Diabetes – damage to the nerves

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Diabetes mellitus can lead to damage to the nerves. The technical term for this is diabetic neuropathy. Here you can learn how to recognize nerve damage and what you can do yourself to prevent diabetes from getting on your nerves.

At a glance

Diabetes can lead to damage to the nerves. The technical term is diabetic neuropathy.

the symptoms usually start on both sides of the feet. For example: tingling or numbness, poor perception of cold and heat, or a wound does not hurt. The nerves that control the organs may also be affected. This can lead to dizziness, gastrointestinal problems or bladder problems, among other things.

Nerve damage in diabetes is not curable. However, symptoms can often be alleviated and their progression delayed. A healthy lifestyle, good diabetes control and foot care all play a role in this process. Medication can also be used.

The nervous system

The human nervous system is made up of many billions of nerve cells. It consists of a central and a peripheral part. The central nervous system comprises the brain and spinal cord. All other nerve tracts that run through the body and into the limbs belong to the peripheral nervous system.

The nervous system has the task of receiving, processing and transmitting stimuli from the environment and from inside the body. With the peripheral nerves we can, for example, perceive touch, heat, cold or pain and control movements.

Nerve damage in diabetes

Damage to the nerves means that stimuli are no longer transmitted correctly: their function is disturbed.

Why diabetes can cause nerve damage is not yet clearly understood. Several factors are certainly at work together. For example, elevated blood sugar levels can clog small blood vessels that supply the nerves. Regular alcohol consumption or other illnesses can aggravate the functional disorder.

There are different forms of nerve damage in diabetes, which manifest themselves in different ways. The peripheral nerves are most commonly affected. This disorder is present in around 30 out of every 100 people with diabetes. It is a disease that usually develops gradually and only becomes symptomatic after a few years. However, some sufferers feel nothing.

signs and symptoms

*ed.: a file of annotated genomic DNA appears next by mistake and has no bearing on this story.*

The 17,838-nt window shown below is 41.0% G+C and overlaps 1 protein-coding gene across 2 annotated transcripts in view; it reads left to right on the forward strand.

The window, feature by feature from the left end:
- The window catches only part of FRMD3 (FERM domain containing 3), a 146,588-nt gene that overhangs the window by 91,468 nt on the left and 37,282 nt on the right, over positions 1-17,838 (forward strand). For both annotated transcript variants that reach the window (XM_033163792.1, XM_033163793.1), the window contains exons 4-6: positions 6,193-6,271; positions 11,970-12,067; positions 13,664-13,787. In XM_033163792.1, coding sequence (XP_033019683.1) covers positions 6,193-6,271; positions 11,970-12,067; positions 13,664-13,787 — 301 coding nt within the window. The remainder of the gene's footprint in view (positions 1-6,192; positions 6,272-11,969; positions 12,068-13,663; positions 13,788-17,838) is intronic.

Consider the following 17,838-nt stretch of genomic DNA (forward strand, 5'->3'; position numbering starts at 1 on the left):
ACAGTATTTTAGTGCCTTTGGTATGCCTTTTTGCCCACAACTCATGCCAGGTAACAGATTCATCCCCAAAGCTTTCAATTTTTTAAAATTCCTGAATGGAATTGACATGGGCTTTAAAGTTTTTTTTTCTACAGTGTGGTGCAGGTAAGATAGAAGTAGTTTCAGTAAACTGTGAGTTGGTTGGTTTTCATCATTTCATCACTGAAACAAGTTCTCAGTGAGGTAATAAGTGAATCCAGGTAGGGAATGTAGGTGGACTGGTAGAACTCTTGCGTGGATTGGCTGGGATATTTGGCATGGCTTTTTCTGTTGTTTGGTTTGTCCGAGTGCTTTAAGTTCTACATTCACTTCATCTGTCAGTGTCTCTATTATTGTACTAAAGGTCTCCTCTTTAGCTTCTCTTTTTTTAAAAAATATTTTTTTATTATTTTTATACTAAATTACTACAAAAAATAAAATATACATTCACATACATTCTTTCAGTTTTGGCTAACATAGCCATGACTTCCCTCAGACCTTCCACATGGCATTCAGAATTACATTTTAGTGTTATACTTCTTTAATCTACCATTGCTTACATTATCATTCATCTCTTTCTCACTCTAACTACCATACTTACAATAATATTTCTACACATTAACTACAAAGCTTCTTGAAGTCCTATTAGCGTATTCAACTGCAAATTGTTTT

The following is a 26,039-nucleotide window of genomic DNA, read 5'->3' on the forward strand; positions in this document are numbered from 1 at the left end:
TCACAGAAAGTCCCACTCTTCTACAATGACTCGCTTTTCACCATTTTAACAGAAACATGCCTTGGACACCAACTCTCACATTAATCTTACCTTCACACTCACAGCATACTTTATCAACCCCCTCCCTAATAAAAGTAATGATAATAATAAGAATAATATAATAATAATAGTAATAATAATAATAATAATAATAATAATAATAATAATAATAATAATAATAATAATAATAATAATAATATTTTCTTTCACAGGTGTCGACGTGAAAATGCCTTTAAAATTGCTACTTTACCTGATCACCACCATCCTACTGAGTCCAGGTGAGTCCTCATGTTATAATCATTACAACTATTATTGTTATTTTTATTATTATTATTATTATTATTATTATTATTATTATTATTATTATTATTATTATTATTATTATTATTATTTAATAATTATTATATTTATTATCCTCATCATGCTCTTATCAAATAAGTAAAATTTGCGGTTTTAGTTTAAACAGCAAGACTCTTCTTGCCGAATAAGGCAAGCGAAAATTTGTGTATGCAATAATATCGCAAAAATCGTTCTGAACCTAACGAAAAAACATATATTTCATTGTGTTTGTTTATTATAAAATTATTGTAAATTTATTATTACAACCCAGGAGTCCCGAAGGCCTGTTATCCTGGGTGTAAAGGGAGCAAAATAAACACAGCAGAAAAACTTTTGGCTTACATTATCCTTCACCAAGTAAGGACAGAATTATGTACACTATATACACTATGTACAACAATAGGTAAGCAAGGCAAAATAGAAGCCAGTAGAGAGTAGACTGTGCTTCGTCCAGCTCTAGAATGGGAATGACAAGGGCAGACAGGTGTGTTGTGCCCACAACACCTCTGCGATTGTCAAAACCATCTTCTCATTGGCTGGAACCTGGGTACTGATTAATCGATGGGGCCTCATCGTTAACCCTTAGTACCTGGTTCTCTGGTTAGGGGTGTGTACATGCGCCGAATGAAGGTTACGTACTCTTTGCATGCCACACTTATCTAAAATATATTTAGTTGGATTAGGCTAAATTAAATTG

The symptoms usually start on both sides of the feet and spread to the lower legs. More rarely, they are felt in the hands and arms. Signs are for example:

Tingling or furry feeling in the feet

Sensory disturbances in the feet, for example, the feeling of cold feet even though they are warm

Excruciating or burning pains in the limbs, often increasing at rest or at night

Poor perception of cold and heat

Disturbed sensation of pain, wounds often do not hurt, remain unnoticed and heal worse

Muscle weakness of the legs, unsteady walking

The nerves that control the organs may also be affected. Examples of so-called autonomic nerve damage are:

Cardiovascular system: dizziness when standing up

gastrointestinal tract: dysphagia, heartburn, feeling of fullness, nausea, diarrhea or constipation

Urinary tract: bladder problems, erectile dysfunction in men, lack of desire in women

endocrine system: hypoglycemia is not perceived


First, the doctor will ask you some questions about your medical history and symptoms. Then he examines you physically. He looks at his legs, feet, stockings and shoes. In addition, your doctor will check your muscle reflexes and movement patterns. He tests how you feel, for example with a needle, a brush or a tuning fork.

To determine whether internal organs are affected, various tests are used, such as an electrocardiogram (ECG) or ultrasound.


Nerve damage in diabetes is not curable. But if they are detected and treated in time, symptoms can be alleviated and their progression delayed. A healthy lifestyle, good diabetes control and foot care play an important role in this process.

If damaged nerves cause pain, medication may help. Which remedy is right for you depends on the severity of your pain and possible other illnesses, among other things. In addition to medication, other offers can support the treatment of pain.

If necessary, your doctor will refer you to specialists or specialized facilities.

Detailed information on treatment can be found below under "explained in detail".

What you can do yourself

There are many things you can do to prevent nerve damage or stop it from progressing:

Make sure you eat a balanced diet and maintain a healthy weight.

Avoid alcohol and tobacco as much as possible. Both are harmful to the nerves.

Keep moving. Discuss with your doctor which sports or exercise activities are right for you and which you enjoy.

Take part in patient education. There you can learn how to deal with diabetes and its sequelae.

It is important that you control your blood glucose and adjust it well with the help of your doctor. You will learn exactly how and when it should be measured in a patient training course.

Observe and care for your feet daily. Watch out for blisters, redness, tears or pressure points. Wear cotton or wool stockings that are not constricting. Change them daily. When buying shoes, make sure that nothing bothers you or pinches you: the shoe must fit the foot, not the other way around.

Inform your doctor about any complaints. Even small things can be important.

Be sure to keep all agreed-upon check-up appointments. Have your findings recorded in the diabetes health passport.

It can help to talk to others affected by the condition. Self-help groups can be a good starting point for this.

You can participate in a structured treatment program for people with diabetes (DMP diabetes for short). The aim is to ensure that their care is coordinated by general practitioners and specialists. Talk to your doctor about this program.

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Christina Cherry
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